State plans have always been a challenge for OSHA. On one hand, some state plans, such as California and and Washington, have standards that are better than federal OSHA’s standard, and some have issued standards that Federal OSHA doesn’t have. CalOSHA, for example, last year issued a standard covering workplace violence in health care institutions. Federal OSHA has just begun rulemaking on workplace violence.
On the other hand, it is administratively and politically difficult for OSHA to oversee 28 state plans with limited tools to influence their behavior. The average penalty for most states is much lower than federal OSHA’s, although they have started to rise. Some states are resisting raising their penalties in accordance with last year’s Congressional mandate to raise OSHA penalties for the first time since 1990. While some states argue that more frequent inspections make up for lower penalties, it’s sometimes hard to understand how a minuscule penalty has any deterrent value no matter how many visits are made to the workplace. (If I was only issued a $5 fine every time I was caught for speeding or illegal parking, it probably wouldn’t deter me much.)
Chris Hill, UOSH’s current acting director, argues that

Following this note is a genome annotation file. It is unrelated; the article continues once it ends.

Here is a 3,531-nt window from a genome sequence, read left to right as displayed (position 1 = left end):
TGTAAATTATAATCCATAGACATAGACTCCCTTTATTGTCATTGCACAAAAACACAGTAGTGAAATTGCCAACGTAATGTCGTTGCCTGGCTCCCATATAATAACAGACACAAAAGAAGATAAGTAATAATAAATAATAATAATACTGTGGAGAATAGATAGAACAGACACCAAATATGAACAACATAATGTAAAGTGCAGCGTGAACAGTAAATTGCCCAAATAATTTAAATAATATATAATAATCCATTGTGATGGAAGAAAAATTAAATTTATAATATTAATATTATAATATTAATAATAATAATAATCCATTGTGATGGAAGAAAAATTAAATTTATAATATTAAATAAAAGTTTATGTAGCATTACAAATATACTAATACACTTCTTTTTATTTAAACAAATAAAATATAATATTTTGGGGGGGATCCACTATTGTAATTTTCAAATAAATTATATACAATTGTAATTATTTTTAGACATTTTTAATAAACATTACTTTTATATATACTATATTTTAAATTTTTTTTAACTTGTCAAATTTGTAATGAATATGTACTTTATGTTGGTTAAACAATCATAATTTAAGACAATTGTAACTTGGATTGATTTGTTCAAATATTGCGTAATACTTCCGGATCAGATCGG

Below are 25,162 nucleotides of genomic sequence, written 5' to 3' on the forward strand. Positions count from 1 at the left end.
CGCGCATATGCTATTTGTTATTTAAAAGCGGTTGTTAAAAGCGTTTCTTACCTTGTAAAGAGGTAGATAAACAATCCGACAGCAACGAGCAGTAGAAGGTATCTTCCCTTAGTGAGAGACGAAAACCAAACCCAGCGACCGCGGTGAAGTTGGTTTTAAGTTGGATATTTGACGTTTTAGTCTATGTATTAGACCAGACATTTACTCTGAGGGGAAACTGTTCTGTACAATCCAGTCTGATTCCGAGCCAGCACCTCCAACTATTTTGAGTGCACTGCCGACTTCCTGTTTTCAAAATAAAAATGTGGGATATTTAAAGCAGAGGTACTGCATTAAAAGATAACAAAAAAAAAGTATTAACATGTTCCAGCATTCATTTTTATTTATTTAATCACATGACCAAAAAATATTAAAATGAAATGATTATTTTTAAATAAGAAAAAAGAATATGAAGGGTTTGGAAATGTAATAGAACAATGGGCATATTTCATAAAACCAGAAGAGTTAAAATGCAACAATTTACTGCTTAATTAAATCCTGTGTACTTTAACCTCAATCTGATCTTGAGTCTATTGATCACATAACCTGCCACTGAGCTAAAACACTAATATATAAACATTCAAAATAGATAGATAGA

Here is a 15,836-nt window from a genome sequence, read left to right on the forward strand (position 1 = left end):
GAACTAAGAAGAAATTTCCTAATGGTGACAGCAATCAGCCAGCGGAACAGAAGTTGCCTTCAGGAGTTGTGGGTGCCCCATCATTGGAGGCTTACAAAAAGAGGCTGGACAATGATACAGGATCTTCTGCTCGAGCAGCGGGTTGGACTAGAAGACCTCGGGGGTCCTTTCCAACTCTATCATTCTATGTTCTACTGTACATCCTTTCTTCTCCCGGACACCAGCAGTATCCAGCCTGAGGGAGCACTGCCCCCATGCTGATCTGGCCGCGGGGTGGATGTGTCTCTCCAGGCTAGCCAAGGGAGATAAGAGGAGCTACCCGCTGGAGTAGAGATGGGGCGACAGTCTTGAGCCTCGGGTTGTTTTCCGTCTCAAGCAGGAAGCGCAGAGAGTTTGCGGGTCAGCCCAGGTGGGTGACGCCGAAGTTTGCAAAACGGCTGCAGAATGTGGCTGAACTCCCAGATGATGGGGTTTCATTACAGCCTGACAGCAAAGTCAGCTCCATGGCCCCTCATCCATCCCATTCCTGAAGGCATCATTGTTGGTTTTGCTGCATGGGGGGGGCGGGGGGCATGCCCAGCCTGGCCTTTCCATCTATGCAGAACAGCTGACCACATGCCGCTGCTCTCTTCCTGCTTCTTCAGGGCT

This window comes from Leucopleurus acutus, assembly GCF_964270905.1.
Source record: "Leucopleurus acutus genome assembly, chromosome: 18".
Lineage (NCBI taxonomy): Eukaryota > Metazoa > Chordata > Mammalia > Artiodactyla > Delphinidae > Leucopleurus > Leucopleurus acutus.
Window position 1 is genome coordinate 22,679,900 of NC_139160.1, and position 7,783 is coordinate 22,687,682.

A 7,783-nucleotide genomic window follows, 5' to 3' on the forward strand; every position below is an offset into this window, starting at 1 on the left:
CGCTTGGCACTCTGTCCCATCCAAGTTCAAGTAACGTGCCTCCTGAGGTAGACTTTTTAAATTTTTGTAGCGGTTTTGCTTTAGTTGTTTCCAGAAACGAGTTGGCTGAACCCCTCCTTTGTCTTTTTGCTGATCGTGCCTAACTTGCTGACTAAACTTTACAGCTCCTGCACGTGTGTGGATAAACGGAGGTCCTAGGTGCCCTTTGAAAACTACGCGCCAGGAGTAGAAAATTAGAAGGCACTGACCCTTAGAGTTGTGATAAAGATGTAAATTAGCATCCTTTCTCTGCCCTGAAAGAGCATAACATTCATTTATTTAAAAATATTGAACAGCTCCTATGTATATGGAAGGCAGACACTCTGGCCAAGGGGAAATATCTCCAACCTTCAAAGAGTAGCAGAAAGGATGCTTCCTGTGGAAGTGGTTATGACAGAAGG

“Our mission is to make sure every worker goes home safe….We’re not issuing punitive damages on these citations.” UOSH isn’t out to make money off businesses. That’s why the agency keeps fines low, he said.
Hill’s statement ignores the fact that the goal of fines is to deter illegal behavior and hopefully send a message to other employers, not to make money off of businesses.
Federal OSHA during the Obama administration adopted a special focus on ensuring that state plans were “at least as effected as” federal OSHA after a high number of workers were killed on the Las Vegas strip. A special 2009 study of Nevada’s OSHA program found serious problems. Under pressure from federal OSHA, Nevada corrected most of its problems and is in good standing today. But it’s not easy. Every year federal OSHA issues a report on each state OSHA program which can be found here. Serious problems are often identified in these reports. The main tool that OSHA has if a state is not running a program that is “at least as effective as” federal OSHA’ is to take away its state plan, a difficult and lengthy process. Over the last several years federal OSHA adopted a more flexible set of tools, including using the threat to take over some or all of a state’s program if the state refused run an effective program. When OSHA resurrected its 1992 residential fall protection requirements, for example, some states refused to go along. Arizona passed a law enforcing the old, weaker requirements, but pulled back at the last minute after federal OSHA went through the process of taking over its construction sector.
Workplace safety advocates will be watching carefully over the next several years to determine to what extent the new Labor Department and OSHA leadership will continue to insist that the state plans are “at least as effective” as federal OSHA.
Because, as one worker summed it up, according to Goble, the current situation in Utah is: “Good for the boss, bad for me.”